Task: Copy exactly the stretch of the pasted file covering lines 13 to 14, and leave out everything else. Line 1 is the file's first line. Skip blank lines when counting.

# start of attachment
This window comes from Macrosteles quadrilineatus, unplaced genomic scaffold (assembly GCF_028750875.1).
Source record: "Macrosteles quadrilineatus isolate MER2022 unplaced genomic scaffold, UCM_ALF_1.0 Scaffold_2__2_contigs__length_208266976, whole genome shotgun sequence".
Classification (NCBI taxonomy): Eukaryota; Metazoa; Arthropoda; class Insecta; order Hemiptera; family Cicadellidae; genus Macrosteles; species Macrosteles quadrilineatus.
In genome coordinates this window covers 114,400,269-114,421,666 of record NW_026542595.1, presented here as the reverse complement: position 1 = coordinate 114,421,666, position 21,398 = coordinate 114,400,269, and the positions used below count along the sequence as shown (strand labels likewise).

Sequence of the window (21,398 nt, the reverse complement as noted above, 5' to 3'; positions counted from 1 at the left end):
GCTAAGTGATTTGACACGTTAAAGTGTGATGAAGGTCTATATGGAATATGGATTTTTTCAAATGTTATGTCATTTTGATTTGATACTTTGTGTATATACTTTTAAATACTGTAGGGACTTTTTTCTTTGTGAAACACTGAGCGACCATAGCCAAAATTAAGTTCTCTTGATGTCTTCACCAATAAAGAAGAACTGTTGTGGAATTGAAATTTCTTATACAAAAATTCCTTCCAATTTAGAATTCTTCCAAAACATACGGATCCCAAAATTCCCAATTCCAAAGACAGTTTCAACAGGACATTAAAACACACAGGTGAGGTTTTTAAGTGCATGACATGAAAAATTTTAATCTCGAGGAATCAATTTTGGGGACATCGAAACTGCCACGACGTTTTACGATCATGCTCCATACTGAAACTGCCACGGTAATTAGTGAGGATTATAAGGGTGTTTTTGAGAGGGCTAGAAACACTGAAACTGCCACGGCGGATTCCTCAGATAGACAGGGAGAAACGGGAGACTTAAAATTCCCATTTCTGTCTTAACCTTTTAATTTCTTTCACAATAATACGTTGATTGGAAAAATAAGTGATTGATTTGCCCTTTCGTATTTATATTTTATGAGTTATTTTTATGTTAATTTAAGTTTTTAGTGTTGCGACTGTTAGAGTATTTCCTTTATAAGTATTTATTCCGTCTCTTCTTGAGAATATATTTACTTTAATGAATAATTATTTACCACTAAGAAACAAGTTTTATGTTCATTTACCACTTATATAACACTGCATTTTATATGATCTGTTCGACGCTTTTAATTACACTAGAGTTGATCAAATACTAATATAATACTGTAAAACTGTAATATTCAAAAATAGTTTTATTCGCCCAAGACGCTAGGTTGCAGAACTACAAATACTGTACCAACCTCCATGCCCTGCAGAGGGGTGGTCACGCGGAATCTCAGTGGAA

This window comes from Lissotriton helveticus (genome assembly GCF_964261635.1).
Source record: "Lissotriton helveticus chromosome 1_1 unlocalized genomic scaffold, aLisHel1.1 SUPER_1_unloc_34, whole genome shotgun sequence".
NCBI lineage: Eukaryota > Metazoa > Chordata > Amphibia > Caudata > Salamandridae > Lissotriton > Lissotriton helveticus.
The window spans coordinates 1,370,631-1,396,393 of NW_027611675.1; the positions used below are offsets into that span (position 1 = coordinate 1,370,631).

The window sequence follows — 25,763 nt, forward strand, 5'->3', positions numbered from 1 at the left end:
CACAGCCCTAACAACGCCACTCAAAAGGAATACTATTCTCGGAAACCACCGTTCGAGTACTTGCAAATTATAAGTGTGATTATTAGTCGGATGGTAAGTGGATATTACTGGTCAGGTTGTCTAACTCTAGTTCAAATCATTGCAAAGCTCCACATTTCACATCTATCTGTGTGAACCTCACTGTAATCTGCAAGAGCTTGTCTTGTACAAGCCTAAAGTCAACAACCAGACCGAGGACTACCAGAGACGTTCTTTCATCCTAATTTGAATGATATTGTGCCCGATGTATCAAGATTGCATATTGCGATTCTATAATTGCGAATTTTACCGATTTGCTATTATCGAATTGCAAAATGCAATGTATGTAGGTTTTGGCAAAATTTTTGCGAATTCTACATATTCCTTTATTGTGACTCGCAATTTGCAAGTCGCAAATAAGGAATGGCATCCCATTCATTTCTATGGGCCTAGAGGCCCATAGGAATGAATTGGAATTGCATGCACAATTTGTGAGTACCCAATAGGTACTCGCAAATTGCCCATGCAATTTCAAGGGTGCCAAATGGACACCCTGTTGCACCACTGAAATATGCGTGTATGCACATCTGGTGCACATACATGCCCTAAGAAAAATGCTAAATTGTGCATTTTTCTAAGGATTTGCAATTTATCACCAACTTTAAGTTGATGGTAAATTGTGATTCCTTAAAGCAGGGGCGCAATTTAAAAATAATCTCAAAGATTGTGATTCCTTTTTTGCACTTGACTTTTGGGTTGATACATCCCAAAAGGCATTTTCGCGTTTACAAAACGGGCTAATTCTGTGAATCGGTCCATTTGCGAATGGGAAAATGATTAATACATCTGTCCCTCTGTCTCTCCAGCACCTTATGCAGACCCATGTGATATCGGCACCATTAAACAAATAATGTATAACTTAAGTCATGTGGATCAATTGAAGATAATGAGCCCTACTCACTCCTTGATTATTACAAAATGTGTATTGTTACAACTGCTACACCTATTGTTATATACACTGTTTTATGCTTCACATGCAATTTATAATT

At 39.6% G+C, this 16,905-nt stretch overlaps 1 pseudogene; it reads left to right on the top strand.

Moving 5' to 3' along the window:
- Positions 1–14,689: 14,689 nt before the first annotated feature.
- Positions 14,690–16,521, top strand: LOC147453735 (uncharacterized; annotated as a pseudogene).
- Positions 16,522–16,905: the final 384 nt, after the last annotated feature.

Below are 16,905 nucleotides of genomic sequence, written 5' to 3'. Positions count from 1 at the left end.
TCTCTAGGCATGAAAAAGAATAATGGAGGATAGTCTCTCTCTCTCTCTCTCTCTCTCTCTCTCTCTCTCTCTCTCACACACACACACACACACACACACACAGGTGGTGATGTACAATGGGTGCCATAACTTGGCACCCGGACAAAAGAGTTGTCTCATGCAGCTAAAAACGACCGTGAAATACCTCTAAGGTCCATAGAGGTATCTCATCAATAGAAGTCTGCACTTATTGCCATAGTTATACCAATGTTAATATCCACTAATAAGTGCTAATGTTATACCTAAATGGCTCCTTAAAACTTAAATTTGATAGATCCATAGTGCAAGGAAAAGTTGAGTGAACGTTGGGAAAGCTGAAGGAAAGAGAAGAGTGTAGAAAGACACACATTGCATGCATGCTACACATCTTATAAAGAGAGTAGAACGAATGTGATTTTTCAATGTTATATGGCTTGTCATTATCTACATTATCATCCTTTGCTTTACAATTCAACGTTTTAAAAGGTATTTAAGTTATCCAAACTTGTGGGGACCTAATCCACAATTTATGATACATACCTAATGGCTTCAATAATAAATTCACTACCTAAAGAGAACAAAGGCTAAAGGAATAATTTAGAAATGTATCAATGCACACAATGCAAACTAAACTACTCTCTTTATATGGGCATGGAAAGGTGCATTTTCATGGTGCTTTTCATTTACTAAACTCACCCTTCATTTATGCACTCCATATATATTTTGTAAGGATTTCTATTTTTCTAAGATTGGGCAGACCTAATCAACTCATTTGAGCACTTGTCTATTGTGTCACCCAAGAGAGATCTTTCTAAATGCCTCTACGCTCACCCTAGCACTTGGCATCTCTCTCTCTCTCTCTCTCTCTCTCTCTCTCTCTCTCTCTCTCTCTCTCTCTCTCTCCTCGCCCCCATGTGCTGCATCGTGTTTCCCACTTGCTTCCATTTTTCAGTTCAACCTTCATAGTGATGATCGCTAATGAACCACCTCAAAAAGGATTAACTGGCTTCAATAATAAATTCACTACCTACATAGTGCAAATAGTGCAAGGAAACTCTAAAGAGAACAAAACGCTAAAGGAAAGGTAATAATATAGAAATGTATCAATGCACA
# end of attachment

At 39.6% G+C, this 16,905-nt stretch overlaps 1 pseudogene; it reads left to right on the top strand.

Moving 5' to 3' along the window: